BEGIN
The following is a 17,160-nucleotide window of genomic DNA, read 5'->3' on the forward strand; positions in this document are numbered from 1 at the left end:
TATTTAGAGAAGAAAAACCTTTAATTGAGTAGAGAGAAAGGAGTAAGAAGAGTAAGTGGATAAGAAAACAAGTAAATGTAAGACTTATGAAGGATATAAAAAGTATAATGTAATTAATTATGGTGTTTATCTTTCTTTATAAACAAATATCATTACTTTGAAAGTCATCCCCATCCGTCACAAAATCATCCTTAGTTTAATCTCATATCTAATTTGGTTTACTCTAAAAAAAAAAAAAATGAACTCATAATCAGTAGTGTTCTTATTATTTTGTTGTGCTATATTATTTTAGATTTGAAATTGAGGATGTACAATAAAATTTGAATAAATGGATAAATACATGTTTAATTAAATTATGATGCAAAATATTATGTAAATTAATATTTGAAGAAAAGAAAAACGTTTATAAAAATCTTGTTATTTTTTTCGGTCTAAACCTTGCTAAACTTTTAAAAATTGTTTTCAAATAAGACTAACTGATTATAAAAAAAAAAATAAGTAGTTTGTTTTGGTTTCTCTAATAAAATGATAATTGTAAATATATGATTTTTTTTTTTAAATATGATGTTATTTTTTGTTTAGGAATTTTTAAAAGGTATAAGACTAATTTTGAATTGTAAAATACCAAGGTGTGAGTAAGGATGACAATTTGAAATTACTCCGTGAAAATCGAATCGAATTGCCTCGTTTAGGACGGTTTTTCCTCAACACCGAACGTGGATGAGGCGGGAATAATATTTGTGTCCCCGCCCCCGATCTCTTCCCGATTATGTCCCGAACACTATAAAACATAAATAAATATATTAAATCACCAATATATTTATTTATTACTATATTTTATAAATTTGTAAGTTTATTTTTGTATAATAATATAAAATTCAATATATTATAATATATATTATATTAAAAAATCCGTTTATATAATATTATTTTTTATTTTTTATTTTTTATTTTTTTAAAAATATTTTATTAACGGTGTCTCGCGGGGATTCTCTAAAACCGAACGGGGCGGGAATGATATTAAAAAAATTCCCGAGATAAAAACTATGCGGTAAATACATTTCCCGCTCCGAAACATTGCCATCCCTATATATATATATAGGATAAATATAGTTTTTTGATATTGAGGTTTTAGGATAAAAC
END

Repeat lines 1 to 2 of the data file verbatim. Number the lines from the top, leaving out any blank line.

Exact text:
The following is a 17,160-nucleotide window of genomic DNA, read 5'->3' on the forward strand; positions in this document are numbered from 1 at the left end:
TATTTAGAGAAGAAAAACCTTTAATTGAGTAGAGAGAAAGGAGTAAGAAGAGTAAGTGGATAAGAAAACAAGTAAATGTAAGACTTATGAAGGATATAAAAAGTATAATGTAATTAATTATGGTGTTTATCTTTCTTTATAAACAAATATCATTACTTTGAAAGTCATCCCCATCCGTCACAAAATCATCCTTAGTTTAATCTCATATCTAATTTGGTTTACTCTAAAAAAAAAAAAAATGAACTCATAATCAGTAGTGTTCTTATTATTTTGTTGTGCTATATTATTTTAGATTTGAAATTGAGGATGTACAATAAAATTTGAATAAATGGATAAATACATGTTTAATTAAATTATGATGCAAAATATTATGTAAATTAATATTTGAAGAAAAGAAAAACGTTTATAAAAATCTTGTTATTTTTTTCGGTCTAAACCTTGCTAAACTTTTAAAAATTGTTTTCAAATAAGACTAACTGATTATAAAAAAAAAAATAAGTAGTTTGTTTTGGTTTCTCTAATAAAATGATAATTGTAAATATATGATTTTTTTTTTTAAATATGATGTTATTTTTTGTTTAGGAATTTTTAAAAGGTATAAGACTAATTTTGAATTGTAAAATACCAAGGTGTGAGTAAGGATGACAATTTGAAATTACTCCGTGAAAATCGAATCGAATTGCCTCGTTTAGGACGGTTTTTCCTCAACACCGAACGTGGATGAGGCGGGAATAATATTTGTGTCCCCGCCCCCGATCTCTTCCCGATTATGTCCCGAACACTATAAAACATAAATAAATATATTAAATCACCAATATATTTATTTATTACTATATTTTATAAATTTGTAAGTTTATTTTTGTATAATAATATAAAATTCAATATATTATAATATATATTATATTAAAAAATCCGTTTATATAATATTATTTTTTATTTTTTATTTTTTATTTTTTTAAAAATATTTTATTAACGGTGTCTCGCGGGGATTCTCTAAAACCGAACGGGGCGGGAATGATATTAAAAAAATTCCCGAGATAAAAACTATGCGGTAAATACATTTCCCGCTCCGAAACATTGCCATCCCTATATATATATATAGGATAAATATAGTTTTTTGATATTGAGGTTTTAGGATAAAAC